Callistemon pityoides (syn. Melaleuca pityoides)

Distribution Map
Family: Myrtaceae
Distribution: Southern Queensland, New South Wales and north-east Victoria, often at higher altitudes
Common Name: Alpine bottlebrush
Derivation of Name: Callistemon...from Greek kalos; beautiful and stemon; stamens
pityoides...from Greek, pitys, a pine, and -oides, similar to, referring to the pine-like foliage.
Conservation Status: Not considered to be at risk in the wild.

General Description:

There is ongoing controversy about whether Melaleuca or Callistemon should be used for the bottlebrush species - see box below). Some herbaria have now adopted the name Melaleuca pityoides for this species, however, this reclassification has not been adopted in the Australian Plant Census (which is accepted by ANPSA as the authority on Australian Plant nomenclature).

The taxonomy of Callistemon pityoides is a little confusing in other ways as well. The species had been commonly known as C.sieberi but research has shown that the latter name should actually be applied to the plant previously known as C.paludosus. This has necessitated a new name for the former C.sieberi and C.pityoides (which had been used for that plant in the past) has been reinstated.

Callistemon pityoides
Callistemon pityoides
Photo: Brian Walters

This species is common in alpine and sub-alpine areas which it is often found in marshy conditions. It is a variable shrub with forms from higher altitudes being compact in habit to about 1 metre in height. At lower altitudes it can reach 3 metres. Leaves are narrow with a sharp point and up to 35 mm long. The brushes are lemon-yellow, about 100 mm long by about 25 mm diameter.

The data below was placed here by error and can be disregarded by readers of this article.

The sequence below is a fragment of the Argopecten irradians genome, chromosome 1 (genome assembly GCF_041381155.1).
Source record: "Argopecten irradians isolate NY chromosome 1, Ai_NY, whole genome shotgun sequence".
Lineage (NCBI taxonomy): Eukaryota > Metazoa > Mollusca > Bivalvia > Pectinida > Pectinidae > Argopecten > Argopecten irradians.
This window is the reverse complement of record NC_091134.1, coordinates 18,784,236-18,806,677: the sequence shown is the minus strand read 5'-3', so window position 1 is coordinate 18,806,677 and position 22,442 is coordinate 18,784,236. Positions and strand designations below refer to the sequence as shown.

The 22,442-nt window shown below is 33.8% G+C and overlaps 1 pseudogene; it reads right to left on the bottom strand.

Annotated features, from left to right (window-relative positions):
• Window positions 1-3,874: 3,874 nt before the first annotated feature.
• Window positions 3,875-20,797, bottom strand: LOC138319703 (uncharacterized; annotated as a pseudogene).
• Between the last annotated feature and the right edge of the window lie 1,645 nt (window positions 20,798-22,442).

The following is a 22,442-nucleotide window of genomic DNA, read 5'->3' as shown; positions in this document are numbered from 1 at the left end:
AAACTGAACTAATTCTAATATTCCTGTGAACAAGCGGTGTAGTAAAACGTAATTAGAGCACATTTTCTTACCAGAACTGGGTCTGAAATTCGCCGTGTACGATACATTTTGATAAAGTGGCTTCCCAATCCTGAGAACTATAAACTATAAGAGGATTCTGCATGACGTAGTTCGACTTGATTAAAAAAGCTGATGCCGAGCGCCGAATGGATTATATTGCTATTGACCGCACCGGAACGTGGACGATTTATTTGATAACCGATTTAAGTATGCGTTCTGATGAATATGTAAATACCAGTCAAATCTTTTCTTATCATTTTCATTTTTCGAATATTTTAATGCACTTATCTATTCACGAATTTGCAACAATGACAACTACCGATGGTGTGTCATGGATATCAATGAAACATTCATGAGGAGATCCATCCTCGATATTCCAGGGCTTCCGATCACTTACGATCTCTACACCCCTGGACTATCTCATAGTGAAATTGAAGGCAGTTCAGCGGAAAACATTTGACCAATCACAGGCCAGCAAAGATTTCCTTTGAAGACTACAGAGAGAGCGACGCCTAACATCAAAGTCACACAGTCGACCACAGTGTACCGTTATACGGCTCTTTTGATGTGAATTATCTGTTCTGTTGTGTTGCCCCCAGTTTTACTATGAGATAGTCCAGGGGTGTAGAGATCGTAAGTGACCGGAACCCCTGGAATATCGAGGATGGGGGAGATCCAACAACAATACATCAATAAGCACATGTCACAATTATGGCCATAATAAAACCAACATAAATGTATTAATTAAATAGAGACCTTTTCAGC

This is an excellent species for cultivation in cold climates and it is commonly grown in England. Forms from the higher altitudes may, however, not flower well at lower elevation. The plant performs best in medium to heavy soils and can tolerate less than perfect drainage. It responds to annual fertilising after flowering.

Propagation of C.pityoides is easy from both seed and cuttings.

  
Callistemon or Melaleuca?
A paper by Lyn Craven of the Australian National Herbarium (Novon 16 468-475; December 2006 "New Combinations in Melaleuca for Australian Species of Callistemon (Myrtaceae)") argues that the differences between the genera Callistemon and Melaleuca are insufficient to warrant them being retained separately and that they should be combined. As Melaleuca has precedence, adoption of Craven's work would transfer all species of Callistemon into Melaleuca. Some state herbaria have adopted this change but, at this stage, the re-classification has not been taken up in the Australian Plant Census, which ANPSA recognises as the authority on plant nomenclature. For this reason we have retained Callistemon as a separate genus but the corresponding names under Melaleuca will also be mentioned where appropriate.

Craven's re-classification has been adopted in a recent (2013) publication "Melaleucas: their botany, essential oils and uses" by Joseph J. Brophy, Lyndley A. Craven and John C. Doran.

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